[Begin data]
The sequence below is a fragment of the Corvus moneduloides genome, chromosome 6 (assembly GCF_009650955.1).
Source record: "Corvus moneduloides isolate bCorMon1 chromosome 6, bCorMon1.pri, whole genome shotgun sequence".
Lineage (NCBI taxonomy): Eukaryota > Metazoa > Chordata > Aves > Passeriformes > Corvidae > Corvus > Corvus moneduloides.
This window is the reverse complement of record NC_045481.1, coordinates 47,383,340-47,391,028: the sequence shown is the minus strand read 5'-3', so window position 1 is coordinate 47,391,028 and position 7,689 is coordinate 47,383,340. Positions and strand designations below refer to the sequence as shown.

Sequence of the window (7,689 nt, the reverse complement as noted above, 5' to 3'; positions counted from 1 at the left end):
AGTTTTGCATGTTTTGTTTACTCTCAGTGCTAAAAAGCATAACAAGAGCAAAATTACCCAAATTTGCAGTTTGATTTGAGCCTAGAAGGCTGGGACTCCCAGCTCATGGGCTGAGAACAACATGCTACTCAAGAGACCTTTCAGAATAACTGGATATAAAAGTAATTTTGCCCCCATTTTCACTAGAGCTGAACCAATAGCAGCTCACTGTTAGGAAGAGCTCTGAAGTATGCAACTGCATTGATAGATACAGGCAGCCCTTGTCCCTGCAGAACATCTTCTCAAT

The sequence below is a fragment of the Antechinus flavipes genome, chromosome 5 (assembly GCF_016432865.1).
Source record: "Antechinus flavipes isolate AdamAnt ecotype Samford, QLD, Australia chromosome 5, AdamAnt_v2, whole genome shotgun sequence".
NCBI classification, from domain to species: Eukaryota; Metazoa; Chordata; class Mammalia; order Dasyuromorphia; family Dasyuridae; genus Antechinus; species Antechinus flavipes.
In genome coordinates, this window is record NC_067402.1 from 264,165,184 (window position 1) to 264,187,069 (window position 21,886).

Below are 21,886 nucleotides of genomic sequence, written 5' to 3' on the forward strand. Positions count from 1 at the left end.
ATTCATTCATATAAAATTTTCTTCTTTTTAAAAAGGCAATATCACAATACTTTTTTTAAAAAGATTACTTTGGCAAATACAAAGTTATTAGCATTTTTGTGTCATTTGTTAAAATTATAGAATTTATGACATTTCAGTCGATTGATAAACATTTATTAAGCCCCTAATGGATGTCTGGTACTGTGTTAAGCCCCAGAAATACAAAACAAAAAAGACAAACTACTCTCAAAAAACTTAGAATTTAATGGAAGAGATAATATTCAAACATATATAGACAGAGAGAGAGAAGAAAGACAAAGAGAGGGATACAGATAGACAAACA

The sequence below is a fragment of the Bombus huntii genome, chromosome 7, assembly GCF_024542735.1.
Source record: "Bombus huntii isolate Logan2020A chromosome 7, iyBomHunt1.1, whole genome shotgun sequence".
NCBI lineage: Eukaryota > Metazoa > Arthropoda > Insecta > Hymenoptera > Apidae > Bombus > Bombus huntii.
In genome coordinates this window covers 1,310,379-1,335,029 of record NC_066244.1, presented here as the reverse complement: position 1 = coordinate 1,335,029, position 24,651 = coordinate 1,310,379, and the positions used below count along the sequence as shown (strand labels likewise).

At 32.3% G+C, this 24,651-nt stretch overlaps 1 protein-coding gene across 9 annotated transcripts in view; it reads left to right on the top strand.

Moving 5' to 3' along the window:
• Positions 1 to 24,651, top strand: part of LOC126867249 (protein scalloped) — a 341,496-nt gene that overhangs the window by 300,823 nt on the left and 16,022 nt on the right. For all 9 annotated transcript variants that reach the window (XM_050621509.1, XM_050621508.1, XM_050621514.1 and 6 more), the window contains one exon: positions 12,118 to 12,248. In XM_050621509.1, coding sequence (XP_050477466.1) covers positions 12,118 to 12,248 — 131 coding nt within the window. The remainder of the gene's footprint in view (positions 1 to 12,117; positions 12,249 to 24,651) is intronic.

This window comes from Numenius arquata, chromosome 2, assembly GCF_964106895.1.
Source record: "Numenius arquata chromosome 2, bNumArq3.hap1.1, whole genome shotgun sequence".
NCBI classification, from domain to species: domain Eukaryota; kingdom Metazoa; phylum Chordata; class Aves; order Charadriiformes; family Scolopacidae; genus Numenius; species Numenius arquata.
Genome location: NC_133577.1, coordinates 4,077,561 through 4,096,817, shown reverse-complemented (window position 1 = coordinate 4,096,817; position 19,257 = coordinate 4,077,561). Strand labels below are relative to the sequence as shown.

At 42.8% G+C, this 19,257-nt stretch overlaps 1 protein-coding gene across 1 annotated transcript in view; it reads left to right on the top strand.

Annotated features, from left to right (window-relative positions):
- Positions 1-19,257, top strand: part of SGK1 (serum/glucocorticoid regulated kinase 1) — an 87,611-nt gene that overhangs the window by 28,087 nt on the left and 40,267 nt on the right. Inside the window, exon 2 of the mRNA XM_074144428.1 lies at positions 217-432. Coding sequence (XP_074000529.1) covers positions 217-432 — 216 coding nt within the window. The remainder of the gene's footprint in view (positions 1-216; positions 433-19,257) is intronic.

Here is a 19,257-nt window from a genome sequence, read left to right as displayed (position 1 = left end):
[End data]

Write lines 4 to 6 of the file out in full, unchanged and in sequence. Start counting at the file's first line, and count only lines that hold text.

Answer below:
This window is the reverse complement of record NC_045481.1, coordinates 47,383,340-47,391,028: the sequence shown is the minus strand read 5'-3', so window position 1 is coordinate 47,391,028 and position 7,689 is coordinate 47,383,340. Positions and strand designations below refer to the sequence as shown.

Sequence of the window (7,689 nt, the reverse complement as noted above, 5' to 3'; positions counted from 1 at the left end):
AGTTTTGCATGTTTTGTTTACTCTCAGTGCTAAAAAGCATAACAAGAGCAAAATTACCCAAATTTGCAGTTTGATTTGAGCCTAGAAGGCTGGGACTCCCAGCTCATGGGCTGAGAACAACATGCTACTCAAGAGACCTTTCAGAATAACTGGATATAAAAGTAATTTTGCCCCCATTTTCACTAGAGCTGAACCAATAGCAGCTCACTGTTAGGAAGAGCTCTGAAGTATGCAACTGCATTGATAGATACAGGCAGCCCTTGTCCCTGCAGAACATCTTCTCAAT